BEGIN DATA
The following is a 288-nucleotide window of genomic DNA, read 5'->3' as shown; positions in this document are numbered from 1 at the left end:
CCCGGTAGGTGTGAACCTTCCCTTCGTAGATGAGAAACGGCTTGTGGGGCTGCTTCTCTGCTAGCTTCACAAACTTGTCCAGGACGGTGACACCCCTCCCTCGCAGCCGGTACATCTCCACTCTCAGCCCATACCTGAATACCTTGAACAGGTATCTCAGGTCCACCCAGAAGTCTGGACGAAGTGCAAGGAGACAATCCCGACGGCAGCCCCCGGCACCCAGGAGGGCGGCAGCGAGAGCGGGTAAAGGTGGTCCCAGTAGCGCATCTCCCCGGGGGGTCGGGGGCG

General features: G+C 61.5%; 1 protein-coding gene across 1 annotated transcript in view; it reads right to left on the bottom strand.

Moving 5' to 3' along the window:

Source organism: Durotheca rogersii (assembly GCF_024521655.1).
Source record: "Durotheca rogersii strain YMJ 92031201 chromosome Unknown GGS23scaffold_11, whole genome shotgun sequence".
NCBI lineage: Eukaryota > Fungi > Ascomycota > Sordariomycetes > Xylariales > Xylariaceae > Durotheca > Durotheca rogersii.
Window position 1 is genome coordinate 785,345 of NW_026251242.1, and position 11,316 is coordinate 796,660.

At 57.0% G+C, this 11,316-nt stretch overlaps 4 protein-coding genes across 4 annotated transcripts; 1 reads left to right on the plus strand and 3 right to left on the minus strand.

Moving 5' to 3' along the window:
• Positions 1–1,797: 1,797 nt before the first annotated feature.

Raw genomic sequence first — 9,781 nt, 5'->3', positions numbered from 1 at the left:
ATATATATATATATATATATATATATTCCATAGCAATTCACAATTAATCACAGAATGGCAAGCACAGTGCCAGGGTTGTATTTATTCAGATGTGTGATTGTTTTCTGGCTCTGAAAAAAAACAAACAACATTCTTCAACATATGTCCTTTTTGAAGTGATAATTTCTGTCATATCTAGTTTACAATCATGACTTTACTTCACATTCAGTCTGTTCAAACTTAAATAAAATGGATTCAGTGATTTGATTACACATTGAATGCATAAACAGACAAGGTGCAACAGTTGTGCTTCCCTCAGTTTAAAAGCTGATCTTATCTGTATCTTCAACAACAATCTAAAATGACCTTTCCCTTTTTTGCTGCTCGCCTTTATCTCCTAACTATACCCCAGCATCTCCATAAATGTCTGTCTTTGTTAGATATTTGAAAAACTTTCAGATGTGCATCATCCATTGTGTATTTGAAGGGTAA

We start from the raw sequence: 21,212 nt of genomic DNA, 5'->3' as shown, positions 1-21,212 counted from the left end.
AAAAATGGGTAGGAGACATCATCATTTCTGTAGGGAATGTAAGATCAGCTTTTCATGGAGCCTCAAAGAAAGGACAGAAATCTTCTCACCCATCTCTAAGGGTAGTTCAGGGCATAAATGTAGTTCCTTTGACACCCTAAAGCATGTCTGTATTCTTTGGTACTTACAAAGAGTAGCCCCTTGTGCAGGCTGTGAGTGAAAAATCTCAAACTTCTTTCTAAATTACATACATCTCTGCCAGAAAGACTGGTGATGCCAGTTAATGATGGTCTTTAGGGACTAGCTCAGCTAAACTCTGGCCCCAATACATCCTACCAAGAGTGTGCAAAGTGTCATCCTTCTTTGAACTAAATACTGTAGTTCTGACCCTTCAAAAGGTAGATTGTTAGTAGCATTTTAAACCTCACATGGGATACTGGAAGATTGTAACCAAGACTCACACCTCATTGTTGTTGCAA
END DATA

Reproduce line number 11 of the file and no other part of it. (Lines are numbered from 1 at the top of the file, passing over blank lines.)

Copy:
• Positions 1–1,797: 1,797 nt before the first annotated feature.